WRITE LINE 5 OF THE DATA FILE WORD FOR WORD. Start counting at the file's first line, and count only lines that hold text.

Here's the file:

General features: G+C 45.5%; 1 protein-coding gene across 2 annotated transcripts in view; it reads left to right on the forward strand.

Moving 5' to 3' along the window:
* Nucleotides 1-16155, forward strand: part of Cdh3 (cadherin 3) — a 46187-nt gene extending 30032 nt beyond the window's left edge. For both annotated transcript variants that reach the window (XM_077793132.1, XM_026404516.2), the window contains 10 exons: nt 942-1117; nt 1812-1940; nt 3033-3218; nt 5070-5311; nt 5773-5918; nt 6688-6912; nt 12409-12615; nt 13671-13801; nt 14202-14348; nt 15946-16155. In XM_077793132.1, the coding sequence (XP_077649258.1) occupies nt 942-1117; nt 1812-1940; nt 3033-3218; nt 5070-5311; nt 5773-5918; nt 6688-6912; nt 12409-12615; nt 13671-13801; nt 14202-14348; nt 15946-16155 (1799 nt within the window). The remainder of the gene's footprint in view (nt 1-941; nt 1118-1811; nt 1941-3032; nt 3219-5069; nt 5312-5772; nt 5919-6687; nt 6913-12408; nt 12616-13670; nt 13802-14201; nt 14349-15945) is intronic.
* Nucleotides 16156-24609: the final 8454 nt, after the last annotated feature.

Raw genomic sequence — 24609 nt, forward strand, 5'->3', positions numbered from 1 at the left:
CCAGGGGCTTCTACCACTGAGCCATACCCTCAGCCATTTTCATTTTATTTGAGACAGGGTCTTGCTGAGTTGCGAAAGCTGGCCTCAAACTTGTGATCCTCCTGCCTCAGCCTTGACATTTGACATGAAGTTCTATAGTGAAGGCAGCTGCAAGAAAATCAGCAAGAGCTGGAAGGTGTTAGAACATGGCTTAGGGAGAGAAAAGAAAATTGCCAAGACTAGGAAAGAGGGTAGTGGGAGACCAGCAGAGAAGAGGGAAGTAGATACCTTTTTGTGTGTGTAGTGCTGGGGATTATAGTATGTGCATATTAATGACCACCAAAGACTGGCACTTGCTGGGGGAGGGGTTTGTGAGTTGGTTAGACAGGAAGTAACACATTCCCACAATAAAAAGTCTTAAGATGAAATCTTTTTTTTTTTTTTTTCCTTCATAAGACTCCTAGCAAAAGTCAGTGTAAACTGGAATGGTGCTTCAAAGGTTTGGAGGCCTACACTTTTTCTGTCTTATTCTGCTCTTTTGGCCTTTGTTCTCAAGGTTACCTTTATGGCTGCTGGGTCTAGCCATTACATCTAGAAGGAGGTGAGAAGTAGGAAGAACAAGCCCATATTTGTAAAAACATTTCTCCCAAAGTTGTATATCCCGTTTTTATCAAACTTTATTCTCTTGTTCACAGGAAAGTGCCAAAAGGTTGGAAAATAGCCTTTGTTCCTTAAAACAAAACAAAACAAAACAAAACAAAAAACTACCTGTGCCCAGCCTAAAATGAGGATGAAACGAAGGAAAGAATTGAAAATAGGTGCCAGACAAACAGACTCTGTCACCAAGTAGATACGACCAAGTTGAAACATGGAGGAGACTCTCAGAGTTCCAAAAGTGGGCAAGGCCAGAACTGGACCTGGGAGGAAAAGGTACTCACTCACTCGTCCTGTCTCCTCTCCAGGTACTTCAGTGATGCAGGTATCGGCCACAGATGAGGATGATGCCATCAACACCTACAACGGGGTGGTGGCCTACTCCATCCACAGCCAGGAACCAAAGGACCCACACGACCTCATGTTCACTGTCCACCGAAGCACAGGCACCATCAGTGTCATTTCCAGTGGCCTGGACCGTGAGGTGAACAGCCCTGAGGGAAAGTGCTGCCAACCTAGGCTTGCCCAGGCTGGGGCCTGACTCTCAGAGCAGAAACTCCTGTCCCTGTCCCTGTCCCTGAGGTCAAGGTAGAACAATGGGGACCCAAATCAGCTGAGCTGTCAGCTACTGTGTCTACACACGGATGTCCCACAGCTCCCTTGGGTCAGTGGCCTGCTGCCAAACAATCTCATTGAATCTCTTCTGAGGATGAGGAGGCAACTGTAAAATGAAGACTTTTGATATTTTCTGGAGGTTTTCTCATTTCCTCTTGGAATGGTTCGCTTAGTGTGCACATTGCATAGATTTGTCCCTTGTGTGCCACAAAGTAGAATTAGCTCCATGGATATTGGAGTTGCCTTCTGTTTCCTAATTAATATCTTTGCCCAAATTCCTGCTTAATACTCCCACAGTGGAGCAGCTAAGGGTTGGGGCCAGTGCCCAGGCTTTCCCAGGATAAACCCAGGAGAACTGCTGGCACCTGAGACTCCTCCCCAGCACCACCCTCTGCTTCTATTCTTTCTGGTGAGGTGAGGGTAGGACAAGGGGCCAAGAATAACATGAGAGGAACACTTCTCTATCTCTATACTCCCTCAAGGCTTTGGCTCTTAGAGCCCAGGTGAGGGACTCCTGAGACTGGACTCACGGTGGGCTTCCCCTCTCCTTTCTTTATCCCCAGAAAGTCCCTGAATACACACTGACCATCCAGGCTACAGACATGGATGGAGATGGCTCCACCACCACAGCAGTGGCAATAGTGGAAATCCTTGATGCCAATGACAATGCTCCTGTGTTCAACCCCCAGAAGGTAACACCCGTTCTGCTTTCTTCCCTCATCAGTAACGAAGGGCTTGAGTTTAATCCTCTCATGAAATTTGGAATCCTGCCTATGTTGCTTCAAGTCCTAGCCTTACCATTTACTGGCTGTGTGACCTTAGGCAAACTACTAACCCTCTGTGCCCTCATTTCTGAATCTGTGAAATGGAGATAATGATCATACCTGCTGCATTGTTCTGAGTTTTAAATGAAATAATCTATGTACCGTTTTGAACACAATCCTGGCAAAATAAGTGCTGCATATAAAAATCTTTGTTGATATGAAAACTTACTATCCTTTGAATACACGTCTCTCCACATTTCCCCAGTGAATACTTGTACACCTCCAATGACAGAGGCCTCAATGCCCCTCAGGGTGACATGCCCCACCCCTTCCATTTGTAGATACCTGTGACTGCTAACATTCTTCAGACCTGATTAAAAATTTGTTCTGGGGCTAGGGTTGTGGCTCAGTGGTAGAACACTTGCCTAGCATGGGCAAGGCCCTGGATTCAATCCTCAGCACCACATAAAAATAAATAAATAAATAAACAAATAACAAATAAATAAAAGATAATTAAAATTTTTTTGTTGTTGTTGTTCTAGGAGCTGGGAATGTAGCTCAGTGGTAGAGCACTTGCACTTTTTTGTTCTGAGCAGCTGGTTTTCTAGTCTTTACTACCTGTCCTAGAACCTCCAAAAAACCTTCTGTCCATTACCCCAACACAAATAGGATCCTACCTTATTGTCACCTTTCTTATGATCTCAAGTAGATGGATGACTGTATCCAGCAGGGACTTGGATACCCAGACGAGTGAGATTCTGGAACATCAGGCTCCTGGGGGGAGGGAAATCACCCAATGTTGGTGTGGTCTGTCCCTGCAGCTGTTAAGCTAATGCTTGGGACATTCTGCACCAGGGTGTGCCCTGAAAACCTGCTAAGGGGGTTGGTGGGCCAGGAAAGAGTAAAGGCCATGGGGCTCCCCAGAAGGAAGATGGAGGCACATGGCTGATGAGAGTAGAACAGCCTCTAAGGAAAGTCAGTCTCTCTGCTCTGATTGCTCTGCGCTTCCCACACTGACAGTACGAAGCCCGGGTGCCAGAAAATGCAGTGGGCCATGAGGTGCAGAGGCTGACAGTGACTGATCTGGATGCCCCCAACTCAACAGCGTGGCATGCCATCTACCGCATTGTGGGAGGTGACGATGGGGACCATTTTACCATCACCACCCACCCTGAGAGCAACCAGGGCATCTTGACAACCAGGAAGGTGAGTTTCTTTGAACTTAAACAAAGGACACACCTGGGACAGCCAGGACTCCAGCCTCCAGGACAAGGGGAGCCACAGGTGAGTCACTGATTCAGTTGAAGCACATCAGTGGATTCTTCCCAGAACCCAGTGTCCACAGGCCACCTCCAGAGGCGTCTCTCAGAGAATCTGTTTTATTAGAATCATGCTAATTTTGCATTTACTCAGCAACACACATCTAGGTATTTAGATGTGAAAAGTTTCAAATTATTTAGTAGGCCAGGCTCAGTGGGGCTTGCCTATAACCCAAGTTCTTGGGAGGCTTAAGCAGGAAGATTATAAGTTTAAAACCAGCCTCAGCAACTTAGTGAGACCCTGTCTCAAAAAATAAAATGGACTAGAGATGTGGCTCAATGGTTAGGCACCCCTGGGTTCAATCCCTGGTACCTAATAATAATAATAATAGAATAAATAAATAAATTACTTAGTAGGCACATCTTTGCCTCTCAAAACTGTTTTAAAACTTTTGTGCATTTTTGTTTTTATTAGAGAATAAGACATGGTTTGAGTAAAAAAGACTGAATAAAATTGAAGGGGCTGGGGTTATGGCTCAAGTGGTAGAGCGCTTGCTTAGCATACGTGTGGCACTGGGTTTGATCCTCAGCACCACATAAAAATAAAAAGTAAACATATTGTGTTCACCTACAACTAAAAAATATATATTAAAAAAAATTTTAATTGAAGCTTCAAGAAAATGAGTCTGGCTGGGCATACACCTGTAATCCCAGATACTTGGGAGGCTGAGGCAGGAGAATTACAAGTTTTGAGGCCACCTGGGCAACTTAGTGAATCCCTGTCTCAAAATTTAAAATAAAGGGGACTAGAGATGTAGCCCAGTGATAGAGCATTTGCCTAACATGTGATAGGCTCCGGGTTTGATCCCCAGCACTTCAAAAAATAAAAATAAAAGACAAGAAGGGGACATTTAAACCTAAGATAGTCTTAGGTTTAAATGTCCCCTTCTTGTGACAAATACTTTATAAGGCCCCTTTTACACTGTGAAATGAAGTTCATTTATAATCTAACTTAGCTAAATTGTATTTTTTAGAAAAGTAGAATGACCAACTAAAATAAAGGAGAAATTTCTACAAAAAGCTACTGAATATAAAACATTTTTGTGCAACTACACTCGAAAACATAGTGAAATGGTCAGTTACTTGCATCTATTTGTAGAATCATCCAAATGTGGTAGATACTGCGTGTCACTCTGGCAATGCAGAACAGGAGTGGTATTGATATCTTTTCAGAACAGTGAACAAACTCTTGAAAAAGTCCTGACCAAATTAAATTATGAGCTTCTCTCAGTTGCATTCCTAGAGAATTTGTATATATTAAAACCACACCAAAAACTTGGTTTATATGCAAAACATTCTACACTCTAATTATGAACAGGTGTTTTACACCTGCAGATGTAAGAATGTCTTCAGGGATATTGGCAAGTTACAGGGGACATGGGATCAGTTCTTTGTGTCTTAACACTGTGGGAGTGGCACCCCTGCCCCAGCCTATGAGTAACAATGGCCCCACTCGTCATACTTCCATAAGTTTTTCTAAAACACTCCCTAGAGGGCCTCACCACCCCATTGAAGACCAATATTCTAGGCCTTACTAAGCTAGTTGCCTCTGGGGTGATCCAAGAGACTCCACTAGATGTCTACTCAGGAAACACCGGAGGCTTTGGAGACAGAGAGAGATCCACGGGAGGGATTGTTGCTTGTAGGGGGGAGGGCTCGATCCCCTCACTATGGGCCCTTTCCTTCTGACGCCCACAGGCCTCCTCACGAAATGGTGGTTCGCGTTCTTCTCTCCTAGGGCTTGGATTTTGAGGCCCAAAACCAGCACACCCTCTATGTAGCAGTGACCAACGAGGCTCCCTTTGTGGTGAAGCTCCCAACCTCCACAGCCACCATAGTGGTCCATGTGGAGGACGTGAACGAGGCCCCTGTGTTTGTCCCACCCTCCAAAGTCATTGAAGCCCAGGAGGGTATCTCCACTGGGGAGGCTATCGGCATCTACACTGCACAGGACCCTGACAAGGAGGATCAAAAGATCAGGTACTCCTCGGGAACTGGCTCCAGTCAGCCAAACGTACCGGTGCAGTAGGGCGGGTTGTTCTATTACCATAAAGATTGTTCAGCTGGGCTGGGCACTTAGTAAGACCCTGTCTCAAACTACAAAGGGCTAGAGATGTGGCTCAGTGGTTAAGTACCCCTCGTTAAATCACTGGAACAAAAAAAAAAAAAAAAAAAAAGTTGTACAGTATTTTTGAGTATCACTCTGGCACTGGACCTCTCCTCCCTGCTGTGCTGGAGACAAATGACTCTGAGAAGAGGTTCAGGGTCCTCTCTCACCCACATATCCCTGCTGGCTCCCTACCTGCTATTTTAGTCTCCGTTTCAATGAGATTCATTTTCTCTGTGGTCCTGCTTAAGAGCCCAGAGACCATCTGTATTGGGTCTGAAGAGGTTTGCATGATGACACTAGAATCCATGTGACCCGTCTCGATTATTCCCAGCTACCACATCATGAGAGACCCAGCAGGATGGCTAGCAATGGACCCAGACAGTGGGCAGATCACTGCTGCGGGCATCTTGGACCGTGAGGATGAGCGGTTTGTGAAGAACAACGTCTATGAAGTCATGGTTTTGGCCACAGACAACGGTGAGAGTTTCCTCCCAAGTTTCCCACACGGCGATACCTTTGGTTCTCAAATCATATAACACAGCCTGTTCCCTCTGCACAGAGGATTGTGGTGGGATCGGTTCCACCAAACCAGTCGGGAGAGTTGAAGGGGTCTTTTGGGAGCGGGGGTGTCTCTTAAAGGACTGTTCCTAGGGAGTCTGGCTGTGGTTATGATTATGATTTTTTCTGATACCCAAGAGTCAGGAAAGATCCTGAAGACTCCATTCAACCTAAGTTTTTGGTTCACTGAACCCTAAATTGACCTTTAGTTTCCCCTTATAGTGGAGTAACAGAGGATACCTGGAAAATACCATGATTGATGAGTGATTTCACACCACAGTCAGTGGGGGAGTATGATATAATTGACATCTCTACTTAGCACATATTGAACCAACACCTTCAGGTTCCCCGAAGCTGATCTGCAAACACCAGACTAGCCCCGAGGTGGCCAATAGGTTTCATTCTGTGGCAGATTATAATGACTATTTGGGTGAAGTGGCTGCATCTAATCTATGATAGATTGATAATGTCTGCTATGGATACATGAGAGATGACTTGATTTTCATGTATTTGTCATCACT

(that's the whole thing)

Raw genomic sequence — 24609 nt, forward strand, 5'->3', positions numbered from 1 at the left: